NEW YORK — Thomas Walkup scored 33 points and 14th-seeded Stephen F. Austin faced down West Virginia's full-court pressure with some of its own in-your-face defense, pulling off a rugged 70-56 first-round upset of the third-seeded Mountaineers on Friday night in the NCAA Tournament.
The Lumberjacks (28-5) ran the nation's longest winning streak to 21 games and will face either No. 6 Notre Dame or No. 11 Michigan, which played late Friday, at Barclays Center in the second round of the East Region on Sunday.
The Mountaineers and Lumberjacks played physical, chest-to-chest defense, contesting not just every shot but every pass. Neither team shot better than 31 percent.
Walkup, the two-time Southland Conference player of the year, took it to the teeth of West Virginia's defense and went to the line 20 times. He made 19 free throws, including two to make it 60-47 with 5:15 left in the second half after West Virginia coach Bob Huggins' griping to officials drew a technical foul.
When Clide Geffard slammed home an alley-oop to make it 66-54 with 2:40 left, the Lumberjacks' purple-clad supporters roared, knowing the biggest win in program history was all but complete.
West Virginia went in leading the nation in steals per game, averaging just under 10. "Press Virginia," the Mountaineers call it, but they met their match in Stephen F. Austin. The Lumberjacks lead the nation in turnovers forced at nearly 19 per game. They forced 22 West Virginia turnovers.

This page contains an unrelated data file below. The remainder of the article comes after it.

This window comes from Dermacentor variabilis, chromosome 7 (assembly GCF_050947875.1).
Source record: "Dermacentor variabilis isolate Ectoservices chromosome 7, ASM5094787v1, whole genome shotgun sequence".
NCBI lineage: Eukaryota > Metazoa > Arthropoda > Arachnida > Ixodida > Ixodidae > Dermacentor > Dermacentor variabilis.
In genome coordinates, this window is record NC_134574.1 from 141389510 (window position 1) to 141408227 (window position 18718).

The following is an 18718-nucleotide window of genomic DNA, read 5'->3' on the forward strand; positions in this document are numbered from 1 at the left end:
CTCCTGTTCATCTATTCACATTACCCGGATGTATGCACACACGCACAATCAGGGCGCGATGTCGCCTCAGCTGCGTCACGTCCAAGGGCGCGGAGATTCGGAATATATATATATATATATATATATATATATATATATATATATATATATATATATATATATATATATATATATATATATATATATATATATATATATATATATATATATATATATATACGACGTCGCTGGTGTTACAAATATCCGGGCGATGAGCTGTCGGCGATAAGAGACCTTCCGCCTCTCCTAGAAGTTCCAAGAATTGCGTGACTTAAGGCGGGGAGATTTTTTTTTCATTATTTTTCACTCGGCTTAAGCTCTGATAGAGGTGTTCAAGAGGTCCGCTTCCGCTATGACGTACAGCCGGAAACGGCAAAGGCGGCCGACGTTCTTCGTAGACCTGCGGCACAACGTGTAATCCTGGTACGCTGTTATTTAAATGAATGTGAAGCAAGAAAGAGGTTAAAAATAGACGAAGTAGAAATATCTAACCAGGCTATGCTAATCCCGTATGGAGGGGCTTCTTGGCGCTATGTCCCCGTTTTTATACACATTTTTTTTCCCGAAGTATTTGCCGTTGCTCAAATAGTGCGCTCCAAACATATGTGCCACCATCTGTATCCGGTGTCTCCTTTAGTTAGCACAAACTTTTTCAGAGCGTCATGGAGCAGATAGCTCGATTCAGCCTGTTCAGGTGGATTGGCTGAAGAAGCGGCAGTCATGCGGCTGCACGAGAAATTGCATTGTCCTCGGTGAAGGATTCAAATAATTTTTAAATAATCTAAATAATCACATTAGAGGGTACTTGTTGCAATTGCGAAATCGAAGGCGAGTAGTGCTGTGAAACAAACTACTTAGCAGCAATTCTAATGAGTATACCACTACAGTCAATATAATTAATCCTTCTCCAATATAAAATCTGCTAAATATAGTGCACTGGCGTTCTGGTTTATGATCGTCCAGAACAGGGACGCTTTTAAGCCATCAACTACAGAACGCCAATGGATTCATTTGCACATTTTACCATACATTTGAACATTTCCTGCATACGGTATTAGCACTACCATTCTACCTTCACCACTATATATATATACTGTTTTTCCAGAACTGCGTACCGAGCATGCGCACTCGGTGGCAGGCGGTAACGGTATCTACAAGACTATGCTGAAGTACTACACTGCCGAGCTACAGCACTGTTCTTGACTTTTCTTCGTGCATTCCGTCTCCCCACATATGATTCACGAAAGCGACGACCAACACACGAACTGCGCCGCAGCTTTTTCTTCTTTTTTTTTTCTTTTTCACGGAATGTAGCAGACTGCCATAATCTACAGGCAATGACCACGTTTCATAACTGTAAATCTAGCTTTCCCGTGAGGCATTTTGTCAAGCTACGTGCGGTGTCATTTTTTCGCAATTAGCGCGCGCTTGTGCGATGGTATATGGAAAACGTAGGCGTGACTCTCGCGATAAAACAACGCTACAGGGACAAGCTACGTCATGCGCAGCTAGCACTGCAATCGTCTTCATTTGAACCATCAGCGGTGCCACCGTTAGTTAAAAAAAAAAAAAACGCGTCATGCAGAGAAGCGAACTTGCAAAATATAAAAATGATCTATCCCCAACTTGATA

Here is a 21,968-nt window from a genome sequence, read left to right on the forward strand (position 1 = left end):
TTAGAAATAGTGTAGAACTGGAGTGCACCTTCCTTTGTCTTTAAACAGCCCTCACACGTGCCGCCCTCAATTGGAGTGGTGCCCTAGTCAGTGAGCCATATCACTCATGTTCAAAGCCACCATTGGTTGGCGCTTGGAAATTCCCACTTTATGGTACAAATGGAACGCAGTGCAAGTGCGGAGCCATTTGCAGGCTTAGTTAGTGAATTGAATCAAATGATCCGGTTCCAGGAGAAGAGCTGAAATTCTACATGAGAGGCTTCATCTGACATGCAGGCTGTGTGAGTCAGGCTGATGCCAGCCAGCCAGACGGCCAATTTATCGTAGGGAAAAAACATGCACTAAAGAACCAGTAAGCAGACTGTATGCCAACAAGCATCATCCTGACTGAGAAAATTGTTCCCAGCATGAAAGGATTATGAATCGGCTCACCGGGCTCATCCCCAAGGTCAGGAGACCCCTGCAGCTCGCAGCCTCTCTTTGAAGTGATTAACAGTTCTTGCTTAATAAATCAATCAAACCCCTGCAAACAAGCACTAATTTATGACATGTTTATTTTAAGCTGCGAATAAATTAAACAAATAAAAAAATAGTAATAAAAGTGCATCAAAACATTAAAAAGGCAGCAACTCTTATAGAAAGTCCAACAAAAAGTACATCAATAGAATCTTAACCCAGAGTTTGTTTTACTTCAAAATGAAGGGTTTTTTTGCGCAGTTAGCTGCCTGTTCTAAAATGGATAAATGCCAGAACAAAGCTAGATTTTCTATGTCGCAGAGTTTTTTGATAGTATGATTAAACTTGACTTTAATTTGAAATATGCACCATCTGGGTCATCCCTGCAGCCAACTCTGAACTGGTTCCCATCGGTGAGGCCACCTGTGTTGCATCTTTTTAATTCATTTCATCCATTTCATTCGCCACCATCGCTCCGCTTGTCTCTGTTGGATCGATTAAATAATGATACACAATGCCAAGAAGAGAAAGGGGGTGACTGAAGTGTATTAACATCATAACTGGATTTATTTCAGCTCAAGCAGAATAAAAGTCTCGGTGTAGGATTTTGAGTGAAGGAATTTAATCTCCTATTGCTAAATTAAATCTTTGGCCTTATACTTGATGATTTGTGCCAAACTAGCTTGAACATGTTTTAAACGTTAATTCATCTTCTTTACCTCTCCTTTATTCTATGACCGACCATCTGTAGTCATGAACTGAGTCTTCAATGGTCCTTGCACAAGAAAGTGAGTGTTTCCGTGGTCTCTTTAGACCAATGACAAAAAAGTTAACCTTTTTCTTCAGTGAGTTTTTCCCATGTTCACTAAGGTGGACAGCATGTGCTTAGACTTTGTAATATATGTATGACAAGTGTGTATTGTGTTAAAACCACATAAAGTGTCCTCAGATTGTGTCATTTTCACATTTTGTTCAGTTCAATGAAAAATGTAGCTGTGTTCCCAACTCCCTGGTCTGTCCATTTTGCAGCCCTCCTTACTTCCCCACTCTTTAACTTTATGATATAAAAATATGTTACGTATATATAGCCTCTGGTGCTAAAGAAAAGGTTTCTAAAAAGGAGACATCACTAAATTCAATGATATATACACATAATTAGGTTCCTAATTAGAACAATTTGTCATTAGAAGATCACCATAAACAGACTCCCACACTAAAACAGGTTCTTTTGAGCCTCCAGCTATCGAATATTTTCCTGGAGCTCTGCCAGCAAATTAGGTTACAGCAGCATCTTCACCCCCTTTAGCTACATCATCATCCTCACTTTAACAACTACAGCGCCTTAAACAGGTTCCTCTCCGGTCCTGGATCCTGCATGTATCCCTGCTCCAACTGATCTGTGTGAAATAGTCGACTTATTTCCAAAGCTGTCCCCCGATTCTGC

Making its third straight NCAA appearance under coach Brad Underwood, Stephen F. Austin won in the first round for the second time.
The Mountaineers, from the Big 12, became the first No. 3 seed to be eliminated from the field of 68 and joined No. 2 seed Michigan State and No. 4 seed California as Friday's biggest surprise losers.
Wisconsin 47, Pittsburgh 43: Wisconsin freshman forward Ethan Happ, in his NCAA Tournament debut, scored 15 points and pulled down nine rebounds — none bigger than the one he grabbed in the closing seconds — to help the seventh-seeded Badgers edge No. 10 seed Pittsburgh in their first-round matchup at St. Louis.
"Defense won the game for us," said the Badgers' Bronson Koenig. "We got a couple different guys who had some really big rebounds for us, and we got the ball inside, and they converted."
The Badgers (21-12) advanced despite an abhorrent shooting night. Nigel Hayes was 3-for-17 from the field, Koenig failed to hit a 3-pointer for the first time in 44 games and Wisconsin finished 4-of-19 from beyond the arc.
It was still enough to reach the next round against No. 2 Xavier or No. 15 Weber State, which played late Friday.
Pittsburgh had a chance to take the lead in the closing seconds when Hayes missed a 3-point try and James Robinson took the rebound the other way. Robinson's wild layup taken while surrounded by defenders bounced off the rim, Happ corralled the loose ball and the Badgers put the game away with three free throws.
"Got the rebound. It was about 2 seconds on the clock. Just tried to get a good shot," Robinson said, "and I just ran into my own teammate."
Jamel Artis led the Panthers with 13 points. Leading scorer Michael Young was held to six.
"You can be as good as you want," Pittsburgh coach Jamie Dixon said, "but you've got to win two in the first weekend, and you've got to make some plays. But certainly we were in position."